from The American Heritage® Dictionary of the English Language, 4th Edition
- adj. Not moving or flowing; motionless.
- adj. Foul or stale from standing: stagnant ponds.
- adj. Showing little or no sign of activity or advancement; not developing or progressing; inactive: a stagnant economy.
- adj. Lacking vitality or briskness; sluggish or dull: a stagnant mind.
from Wiktionary, Creative Commons Attribution/Share-Alike License
- adj. Lacking freshness, motion, flow, progress, or change; stale; motionless; still.
from the GNU version of the Collaborative International Dictionary of English
- adj. That stagnates; not flowing; not running in a current or steam; motionless; hence, impure or foul from want of motion
- adj. Not active or brisk; dull.
from WordNet 3.0 Copyright 2006 by Princeton University. All rights reserved.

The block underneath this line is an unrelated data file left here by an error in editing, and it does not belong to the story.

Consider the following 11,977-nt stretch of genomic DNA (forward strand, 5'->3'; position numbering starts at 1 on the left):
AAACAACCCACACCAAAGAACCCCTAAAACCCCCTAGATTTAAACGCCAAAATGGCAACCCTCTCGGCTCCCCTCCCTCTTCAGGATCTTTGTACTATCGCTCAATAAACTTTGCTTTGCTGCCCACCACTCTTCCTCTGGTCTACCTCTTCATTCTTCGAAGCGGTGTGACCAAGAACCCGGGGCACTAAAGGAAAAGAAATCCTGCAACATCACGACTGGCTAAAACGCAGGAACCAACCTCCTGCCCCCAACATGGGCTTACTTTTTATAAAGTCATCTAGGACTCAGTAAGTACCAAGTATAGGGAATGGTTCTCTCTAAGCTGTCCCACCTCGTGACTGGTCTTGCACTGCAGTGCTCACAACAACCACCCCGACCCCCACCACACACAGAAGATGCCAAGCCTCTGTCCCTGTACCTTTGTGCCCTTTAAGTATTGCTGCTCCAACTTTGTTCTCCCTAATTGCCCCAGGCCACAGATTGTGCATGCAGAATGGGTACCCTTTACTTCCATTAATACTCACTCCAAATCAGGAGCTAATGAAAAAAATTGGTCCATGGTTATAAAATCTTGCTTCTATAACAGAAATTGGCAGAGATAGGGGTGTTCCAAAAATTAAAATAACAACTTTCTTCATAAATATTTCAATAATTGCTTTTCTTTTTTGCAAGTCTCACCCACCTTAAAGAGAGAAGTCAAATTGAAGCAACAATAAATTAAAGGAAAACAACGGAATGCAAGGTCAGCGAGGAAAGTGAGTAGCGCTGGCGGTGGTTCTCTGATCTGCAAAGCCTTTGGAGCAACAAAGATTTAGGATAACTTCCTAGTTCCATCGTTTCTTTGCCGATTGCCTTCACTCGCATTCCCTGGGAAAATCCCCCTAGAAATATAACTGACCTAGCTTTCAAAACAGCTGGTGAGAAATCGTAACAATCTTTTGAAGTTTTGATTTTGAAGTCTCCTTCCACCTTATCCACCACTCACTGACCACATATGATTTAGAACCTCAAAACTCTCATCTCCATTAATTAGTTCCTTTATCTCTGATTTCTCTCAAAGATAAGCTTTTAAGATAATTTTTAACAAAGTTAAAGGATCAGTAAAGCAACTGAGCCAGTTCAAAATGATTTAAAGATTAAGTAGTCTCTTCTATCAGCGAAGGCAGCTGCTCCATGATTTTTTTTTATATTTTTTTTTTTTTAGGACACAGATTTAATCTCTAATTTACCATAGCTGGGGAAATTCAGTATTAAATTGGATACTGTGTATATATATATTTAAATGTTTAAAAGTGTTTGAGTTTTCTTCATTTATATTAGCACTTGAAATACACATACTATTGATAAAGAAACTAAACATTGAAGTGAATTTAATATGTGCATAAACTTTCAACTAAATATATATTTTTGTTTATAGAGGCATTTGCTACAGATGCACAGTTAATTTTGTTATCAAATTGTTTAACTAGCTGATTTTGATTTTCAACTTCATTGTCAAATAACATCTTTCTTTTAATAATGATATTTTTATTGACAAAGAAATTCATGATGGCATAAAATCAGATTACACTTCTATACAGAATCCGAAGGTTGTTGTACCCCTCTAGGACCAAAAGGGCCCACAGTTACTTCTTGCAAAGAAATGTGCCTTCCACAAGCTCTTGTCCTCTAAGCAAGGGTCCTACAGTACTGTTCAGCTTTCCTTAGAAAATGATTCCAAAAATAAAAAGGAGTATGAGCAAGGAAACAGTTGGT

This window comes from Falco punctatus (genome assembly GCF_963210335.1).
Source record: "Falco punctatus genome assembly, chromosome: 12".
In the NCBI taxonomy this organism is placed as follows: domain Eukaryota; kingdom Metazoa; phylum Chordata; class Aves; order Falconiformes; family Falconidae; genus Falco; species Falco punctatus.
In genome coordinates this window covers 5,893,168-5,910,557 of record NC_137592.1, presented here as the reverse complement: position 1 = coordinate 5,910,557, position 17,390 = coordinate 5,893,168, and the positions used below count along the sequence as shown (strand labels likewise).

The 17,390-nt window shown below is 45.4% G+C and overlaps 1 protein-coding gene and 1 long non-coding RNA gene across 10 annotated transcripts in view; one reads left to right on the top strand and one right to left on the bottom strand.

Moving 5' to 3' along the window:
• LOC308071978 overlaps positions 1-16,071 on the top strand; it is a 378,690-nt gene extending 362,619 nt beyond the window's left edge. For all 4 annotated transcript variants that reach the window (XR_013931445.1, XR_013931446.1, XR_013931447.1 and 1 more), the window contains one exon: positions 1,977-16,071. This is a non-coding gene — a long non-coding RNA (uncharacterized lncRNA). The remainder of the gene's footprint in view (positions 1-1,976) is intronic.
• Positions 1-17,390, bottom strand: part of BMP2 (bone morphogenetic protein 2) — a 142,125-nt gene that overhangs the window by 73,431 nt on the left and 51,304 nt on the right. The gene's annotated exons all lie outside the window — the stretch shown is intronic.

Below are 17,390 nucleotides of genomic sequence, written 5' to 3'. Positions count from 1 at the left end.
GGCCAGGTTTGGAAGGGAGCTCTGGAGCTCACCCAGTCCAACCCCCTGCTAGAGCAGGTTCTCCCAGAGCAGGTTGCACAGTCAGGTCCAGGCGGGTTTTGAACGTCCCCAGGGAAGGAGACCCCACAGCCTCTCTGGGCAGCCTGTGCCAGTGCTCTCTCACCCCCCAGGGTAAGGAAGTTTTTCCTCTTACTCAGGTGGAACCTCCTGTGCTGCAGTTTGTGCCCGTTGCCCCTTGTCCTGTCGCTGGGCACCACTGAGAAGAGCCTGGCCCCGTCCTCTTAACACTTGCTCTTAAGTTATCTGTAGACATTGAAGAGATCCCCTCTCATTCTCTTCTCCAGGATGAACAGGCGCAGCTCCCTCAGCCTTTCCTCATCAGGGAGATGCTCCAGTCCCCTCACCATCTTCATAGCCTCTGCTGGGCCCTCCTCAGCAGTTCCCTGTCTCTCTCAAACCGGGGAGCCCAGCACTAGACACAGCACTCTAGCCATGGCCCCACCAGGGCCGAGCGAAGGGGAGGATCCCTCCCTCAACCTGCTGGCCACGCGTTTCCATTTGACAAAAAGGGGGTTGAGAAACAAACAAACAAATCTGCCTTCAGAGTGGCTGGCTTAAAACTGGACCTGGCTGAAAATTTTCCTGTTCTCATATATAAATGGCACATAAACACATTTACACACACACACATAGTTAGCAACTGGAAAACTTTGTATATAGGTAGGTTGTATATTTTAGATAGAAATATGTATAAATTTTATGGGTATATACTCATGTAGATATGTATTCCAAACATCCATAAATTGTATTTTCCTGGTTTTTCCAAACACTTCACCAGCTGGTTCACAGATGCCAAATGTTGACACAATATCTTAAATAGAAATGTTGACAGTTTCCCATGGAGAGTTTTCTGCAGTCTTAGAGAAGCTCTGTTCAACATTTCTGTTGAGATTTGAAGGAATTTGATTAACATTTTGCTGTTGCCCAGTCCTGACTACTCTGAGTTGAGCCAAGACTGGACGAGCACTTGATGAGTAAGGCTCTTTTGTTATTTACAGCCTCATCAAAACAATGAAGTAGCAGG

- adj. not growing or changing; without force or vitality
- adj. not circulating or flowing
That still wouldn't explain stagnant or declining hourly wages for bottom half men, of course.
They won't want much, they will just let everything remain stagnant quo.
The Japanese economy has been called "stagnant," but according to a review by Robert Locke, this is because the Japanese aren't aiming for growth.
Even when there is a stain, use the minimum water required for cleaning up and do not allow the water to remain stagnant on the surface.
Since about 1990, a major factor in stagnant wages has been the increase in health care costs.
Maybe inside lakes or in stagnant water or something, but not (in the ocean) that we could recall ...
Caplan is saying that people who live in stagnant economies do not learn from failure.
The willful destruction of the US economy by the previous administration is having the effect intended, which was to totally bust local, state and the federal government budgets and leave americans stuck in stagnant economy and divide the nation along economic lines.
I like that they are showing progression rather than having the way they relate to each remain stagnant – shucks, just like real life.
Lately, most measures of inflation have been hitting the 1 percent range, and the Fed chairman left little doubt that he expects the rate to remain stagnant for some time.